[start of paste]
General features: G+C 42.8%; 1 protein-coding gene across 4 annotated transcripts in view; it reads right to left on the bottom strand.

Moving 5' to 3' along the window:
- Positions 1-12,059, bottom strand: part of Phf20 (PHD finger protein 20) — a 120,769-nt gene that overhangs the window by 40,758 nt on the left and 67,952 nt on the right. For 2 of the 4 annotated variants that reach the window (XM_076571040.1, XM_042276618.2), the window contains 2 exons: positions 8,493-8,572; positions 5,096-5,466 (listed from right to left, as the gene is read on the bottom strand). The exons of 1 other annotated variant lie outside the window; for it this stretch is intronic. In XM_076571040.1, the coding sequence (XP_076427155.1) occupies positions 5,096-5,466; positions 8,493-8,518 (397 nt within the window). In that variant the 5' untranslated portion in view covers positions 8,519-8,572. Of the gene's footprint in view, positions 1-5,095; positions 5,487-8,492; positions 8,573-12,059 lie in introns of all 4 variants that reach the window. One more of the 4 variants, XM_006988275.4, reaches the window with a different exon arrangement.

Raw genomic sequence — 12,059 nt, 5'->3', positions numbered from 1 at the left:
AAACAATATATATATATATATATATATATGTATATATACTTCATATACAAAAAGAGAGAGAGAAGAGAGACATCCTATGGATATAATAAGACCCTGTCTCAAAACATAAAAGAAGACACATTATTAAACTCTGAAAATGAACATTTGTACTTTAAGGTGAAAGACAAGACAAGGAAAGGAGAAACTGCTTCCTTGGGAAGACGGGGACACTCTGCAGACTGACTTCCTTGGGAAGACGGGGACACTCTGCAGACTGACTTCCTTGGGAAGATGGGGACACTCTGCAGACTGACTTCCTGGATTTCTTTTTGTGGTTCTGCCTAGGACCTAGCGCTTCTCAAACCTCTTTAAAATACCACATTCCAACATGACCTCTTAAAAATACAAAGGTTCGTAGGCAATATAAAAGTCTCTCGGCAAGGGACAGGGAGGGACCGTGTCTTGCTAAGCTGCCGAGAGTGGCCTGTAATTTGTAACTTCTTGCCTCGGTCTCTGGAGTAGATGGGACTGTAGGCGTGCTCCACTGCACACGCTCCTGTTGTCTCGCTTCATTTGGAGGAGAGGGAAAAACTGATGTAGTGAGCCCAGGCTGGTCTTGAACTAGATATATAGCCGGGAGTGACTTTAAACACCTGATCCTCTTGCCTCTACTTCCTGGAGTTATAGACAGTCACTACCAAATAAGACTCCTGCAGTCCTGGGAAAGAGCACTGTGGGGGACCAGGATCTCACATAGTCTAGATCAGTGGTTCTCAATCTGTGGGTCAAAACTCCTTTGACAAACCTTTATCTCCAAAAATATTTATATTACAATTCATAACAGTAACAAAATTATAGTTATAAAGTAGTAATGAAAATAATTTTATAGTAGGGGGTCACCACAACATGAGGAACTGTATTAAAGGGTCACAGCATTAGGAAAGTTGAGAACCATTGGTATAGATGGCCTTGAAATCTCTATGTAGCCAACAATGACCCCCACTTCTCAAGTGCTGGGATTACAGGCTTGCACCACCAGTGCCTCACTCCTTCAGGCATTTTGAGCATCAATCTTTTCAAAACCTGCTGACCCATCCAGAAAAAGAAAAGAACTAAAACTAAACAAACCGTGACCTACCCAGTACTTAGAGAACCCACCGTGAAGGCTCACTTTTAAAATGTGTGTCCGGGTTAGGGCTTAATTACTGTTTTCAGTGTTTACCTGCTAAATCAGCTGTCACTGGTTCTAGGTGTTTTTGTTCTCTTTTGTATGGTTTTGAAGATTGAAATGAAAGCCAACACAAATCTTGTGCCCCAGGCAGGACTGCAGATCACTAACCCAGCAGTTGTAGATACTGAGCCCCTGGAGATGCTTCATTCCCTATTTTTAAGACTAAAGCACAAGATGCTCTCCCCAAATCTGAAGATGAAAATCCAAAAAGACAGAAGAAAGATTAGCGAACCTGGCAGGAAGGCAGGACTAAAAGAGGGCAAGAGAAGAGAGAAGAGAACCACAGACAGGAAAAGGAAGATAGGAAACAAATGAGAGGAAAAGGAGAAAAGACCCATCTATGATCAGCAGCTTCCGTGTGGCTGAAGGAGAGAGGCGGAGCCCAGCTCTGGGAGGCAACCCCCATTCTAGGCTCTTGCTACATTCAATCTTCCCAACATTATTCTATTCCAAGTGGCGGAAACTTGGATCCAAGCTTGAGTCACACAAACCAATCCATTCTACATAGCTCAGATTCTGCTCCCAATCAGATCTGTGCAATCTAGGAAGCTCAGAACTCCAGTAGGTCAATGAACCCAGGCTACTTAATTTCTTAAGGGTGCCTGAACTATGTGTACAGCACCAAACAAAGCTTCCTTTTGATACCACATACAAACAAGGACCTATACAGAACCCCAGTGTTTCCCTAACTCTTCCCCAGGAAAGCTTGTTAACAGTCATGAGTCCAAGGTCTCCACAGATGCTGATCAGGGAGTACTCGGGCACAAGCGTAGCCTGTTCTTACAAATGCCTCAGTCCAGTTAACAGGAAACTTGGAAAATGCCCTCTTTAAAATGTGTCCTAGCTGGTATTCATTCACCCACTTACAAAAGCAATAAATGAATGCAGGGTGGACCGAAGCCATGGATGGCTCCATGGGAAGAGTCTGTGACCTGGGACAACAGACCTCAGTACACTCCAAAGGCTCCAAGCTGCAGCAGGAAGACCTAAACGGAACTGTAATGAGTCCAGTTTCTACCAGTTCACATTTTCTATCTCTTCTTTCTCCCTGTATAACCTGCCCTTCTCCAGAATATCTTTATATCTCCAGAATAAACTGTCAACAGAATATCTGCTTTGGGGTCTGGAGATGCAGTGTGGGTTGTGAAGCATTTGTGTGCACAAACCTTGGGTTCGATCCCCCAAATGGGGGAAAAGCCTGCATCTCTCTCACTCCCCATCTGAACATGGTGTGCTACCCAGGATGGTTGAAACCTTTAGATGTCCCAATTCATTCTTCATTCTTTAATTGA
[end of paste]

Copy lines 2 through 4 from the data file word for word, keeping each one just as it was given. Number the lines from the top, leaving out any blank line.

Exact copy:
Moving 5' to 3' along the window:
- Positions 1-12,059, bottom strand: part of Phf20 (PHD finger protein 20) — a 120,769-nt gene that overhangs the window by 40,758 nt on the left and 67,952 nt on the right. For 2 of the 4 annotated variants that reach the window (XM_076571040.1, XM_042276618.2), the window contains 2 exons: positions 8,493-8,572; positions 5,096-5,466 (listed from right to left, as the gene is read on the bottom strand). The exons of 1 other annotated variant lie outside the window; for it this stretch is intronic. In XM_076571040.1, the coding sequence (XP_076427155.1) occupies positions 5,096-5,466; positions 8,493-8,518 (397 nt within the window). In that variant the 5' untranslated portion in view covers positions 8,519-8,572. Of the gene's footprint in view, positions 1-5,095; positions 5,487-8,492; positions 8,573-12,059 lie in introns of all 4 variants that reach the window. One more of the 4 variants, XM_006988275.4, reaches the window with a different exon arrangement.

Raw genomic sequence — 12,059 nt, 5'->3', positions numbered from 1 at the left: